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Egyptian Deities

Forums ► Other Paths ► Egyptian Deities

Egyptian Deities
Post # 1
Hello. I was just wondering if the Egyptian cultures/religions/practices had any main deities that they work with, kind of like, for example, the twelve Greek Olympian gods? I know that there is Seth and Anibus, but what are some of the others and what are they, is basically my question. Thanks for any help.
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Re: Egyptian Deities
Post # 2
Hello to you, too!
Are there any deities of the Egyptian religion that are thought as main? Yes, there are and there are also many others. I suggest you to browse through the Egyptian mythology. There you will find a lot of information. You can chek also these two websites:
- http://www.ancientegypt.co.uk/gods/explore/main.html
- http://www.egyptartsite.com/list.html
Hope I helped you. May the light of knowledge shine in your mind.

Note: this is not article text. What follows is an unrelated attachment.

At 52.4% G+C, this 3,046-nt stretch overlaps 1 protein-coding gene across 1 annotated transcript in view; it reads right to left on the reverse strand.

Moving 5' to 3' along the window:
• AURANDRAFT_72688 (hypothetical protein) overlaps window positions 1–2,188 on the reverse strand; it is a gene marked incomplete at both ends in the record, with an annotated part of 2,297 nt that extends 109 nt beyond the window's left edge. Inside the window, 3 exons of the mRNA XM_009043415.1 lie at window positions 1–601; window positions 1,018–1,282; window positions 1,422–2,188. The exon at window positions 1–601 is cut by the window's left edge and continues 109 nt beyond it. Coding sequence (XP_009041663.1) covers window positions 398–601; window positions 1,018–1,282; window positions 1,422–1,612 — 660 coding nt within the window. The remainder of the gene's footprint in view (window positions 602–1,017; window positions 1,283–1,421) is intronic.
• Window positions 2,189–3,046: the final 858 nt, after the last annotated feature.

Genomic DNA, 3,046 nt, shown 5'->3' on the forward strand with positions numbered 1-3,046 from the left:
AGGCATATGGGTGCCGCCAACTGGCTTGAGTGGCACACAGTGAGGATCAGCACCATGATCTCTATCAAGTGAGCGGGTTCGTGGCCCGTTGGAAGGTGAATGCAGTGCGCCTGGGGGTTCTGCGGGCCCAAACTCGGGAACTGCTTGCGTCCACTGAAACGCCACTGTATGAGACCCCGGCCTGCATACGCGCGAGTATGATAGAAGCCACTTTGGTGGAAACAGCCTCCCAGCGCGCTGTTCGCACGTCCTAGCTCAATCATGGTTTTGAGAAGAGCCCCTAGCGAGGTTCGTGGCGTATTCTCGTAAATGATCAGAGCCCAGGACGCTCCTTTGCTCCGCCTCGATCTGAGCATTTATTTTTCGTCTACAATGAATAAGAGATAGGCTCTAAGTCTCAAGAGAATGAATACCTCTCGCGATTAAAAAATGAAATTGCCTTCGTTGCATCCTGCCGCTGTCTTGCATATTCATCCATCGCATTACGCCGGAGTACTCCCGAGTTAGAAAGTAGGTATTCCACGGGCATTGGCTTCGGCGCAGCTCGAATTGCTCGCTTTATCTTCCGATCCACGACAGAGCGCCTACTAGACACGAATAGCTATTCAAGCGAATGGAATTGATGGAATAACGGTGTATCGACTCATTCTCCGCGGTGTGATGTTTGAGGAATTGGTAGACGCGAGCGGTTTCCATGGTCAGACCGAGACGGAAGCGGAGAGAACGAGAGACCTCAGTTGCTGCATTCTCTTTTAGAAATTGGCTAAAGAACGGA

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Re: Egyptian Deities
By: / Novice
Post # 3
Egyptian Mythology can get a bit confusing. first off, each region had different deities that were more predominant than others, and therefore different creation myths. while they all had a general theme [from nothing rose a god who created everything] the god and the how changed. i think my favourite was with Ra, but i've heard Amun, Atom, Amon-Ra, Phat, Khaphra [Keper] and a so on. the basic story goes from Nu rose a god [i'll go with Ra] and from Ra he created Shu and Tefnut, who gave birth to Geb and Nuit. he then became the sun and road across the sky. once humans were created he chose to rule them as their first pharaoh.

you also have deities from certain villages. Sobek, the god of crocodiles, was predominantly centered along the Nile because crocodiles were common in these areas. A traveler or someone living closer to the desert would probably pray to Set as he was the god of the desert. there would also be deities for certain places, or jobs, such as Bes who would looked after the house, Selket for childbirth and scorpion stings, and so forth.